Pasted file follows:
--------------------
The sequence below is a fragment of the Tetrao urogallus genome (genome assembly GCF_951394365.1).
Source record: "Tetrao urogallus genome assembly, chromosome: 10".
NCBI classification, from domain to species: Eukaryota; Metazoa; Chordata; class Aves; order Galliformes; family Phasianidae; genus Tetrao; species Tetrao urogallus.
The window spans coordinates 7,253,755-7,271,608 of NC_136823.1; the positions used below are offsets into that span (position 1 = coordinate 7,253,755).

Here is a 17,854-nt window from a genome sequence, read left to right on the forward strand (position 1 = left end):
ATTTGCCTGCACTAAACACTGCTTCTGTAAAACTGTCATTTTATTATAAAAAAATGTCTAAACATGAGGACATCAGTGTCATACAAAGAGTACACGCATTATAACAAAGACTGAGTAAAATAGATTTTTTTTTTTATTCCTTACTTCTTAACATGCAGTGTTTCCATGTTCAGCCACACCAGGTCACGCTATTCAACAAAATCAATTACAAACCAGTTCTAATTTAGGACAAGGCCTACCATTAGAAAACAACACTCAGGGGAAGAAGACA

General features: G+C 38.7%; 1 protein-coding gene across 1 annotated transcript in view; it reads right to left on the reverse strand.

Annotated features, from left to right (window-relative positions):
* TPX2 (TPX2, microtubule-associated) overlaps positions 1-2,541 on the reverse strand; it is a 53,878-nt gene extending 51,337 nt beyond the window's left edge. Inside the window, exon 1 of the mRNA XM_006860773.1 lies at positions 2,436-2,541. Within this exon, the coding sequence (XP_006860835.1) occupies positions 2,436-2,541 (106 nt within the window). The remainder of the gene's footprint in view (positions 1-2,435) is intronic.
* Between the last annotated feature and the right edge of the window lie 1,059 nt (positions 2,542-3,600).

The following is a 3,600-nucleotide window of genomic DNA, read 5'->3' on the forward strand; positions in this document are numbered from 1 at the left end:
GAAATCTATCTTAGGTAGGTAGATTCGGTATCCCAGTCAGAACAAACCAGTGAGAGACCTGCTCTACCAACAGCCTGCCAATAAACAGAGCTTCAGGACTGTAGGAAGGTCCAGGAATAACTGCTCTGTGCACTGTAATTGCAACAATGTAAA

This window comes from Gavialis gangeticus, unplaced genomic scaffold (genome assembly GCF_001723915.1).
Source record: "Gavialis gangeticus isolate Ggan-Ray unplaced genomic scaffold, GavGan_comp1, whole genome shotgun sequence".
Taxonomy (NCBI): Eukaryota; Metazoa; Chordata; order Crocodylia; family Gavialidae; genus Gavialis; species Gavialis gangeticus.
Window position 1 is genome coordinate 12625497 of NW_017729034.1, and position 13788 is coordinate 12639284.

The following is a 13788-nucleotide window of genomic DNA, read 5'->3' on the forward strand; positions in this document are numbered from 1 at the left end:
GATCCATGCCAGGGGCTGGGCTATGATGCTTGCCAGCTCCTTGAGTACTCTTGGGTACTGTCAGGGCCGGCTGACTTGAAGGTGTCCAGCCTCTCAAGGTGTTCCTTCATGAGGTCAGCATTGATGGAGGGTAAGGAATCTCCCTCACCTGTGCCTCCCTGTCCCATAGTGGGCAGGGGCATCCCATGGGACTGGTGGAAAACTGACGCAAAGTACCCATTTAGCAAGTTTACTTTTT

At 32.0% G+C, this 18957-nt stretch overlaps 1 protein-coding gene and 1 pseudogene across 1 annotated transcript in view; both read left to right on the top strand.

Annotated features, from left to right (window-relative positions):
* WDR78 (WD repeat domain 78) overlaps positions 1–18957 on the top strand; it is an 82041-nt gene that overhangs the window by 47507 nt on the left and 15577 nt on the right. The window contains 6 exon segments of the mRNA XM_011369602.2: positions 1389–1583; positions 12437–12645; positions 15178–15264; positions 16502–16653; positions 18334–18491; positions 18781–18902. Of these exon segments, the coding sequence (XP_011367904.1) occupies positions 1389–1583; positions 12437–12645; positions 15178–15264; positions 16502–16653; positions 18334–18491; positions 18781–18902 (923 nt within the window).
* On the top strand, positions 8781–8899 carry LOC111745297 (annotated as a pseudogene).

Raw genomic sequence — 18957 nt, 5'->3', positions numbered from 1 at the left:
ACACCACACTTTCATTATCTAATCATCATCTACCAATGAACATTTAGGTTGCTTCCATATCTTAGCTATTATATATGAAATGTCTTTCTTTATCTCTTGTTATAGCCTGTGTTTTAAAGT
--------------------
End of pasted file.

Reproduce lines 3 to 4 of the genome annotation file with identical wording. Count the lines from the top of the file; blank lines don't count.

NCBI classification, from domain to species: Eukaryota; Metazoa; Chordata; class Aves; order Galliformes; family Phasianidae; genus Tetrao; species Tetrao urogallus.
The window spans coordinates 7,253,755-7,271,608 of NC_136823.1; the positions used below are offsets into that span (position 1 = coordinate 7,253,755).